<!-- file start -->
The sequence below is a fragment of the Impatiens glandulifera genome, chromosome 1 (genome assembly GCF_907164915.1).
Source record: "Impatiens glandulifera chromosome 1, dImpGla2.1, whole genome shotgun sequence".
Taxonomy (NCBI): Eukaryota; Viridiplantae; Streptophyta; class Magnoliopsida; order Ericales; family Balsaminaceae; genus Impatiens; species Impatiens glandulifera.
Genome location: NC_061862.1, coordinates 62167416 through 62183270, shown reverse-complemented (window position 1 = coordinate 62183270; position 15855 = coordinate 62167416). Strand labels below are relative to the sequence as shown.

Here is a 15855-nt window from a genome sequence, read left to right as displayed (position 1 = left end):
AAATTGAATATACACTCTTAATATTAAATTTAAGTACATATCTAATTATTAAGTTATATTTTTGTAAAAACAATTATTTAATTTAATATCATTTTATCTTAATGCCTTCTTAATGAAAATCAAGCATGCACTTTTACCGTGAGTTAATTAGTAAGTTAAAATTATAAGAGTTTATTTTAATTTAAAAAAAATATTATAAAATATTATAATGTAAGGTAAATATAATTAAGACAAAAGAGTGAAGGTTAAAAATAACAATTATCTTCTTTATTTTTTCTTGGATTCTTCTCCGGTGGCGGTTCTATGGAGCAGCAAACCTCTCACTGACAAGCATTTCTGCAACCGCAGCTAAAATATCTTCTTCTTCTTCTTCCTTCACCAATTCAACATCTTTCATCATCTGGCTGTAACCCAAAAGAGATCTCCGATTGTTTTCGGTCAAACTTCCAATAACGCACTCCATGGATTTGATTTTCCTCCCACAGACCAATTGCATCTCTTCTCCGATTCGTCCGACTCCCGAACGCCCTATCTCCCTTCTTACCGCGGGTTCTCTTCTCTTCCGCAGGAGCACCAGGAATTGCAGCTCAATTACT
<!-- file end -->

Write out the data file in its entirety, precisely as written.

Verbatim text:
The sequence below is a fragment of the Impatiens glandulifera genome, chromosome 1 (genome assembly GCF_907164915.1).
Source record: "Impatiens glandulifera chromosome 1, dImpGla2.1, whole genome shotgun sequence".
Taxonomy (NCBI): Eukaryota; Viridiplantae; Streptophyta; class Magnoliopsida; order Ericales; family Balsaminaceae; genus Impatiens; species Impatiens glandulifera.
Genome location: NC_061862.1, coordinates 62167416 through 62183270, shown reverse-complemented (window position 1 = coordinate 62183270; position 15855 = coordinate 62167416). Strand labels below are relative to the sequence as shown.

Here is a 15855-nt window from a genome sequence, read left to right as displayed (position 1 = left end):
AAATTGAATATACACTCTTAATATTAAATTTAAGTACATATCTAATTATTAAGTTATATTTTTGTAAAAACAATTATTTAATTTAATATCATTTTATCTTAATGCCTTCTTAATGAAAATCAAGCATGCACTTTTACCGTGAGTTAATTAGTAAGTTAAAATTATAAGAGTTTATTTTAATTTAAAAAAAATATTATAAAATATTATAATGTAAGGTAAATATAATTAAGACAAAAGAGTGAAGGTTAAAAATAACAATTATCTTCTTTATTTTTTCTTGGATTCTTCTCCGGTGGCGGTTCTATGGAGCAGCAAACCTCTCACTGACAAGCATTTCTGCAACCGCAGCTAAAATATCTTCTTCTTCTTCTTCCTTCACCAATTCAACATCTTTCATCATCTGGCTGTAACCCAAAAGAGATCTCCGATTGTTTTCGGTCAAACTTCCAATAACGCACTCCATGGATTTGATTTTCCTCCCACAGACCAATTGCATCTCTTCTCCGATTCGTCCGACTCCCGAACGCCCTATCTCCCTTCTTACCGCGGGTTCTCTTCTCTTCCGCAGGAGCACCAGGAATTGCAGCTCAATTACT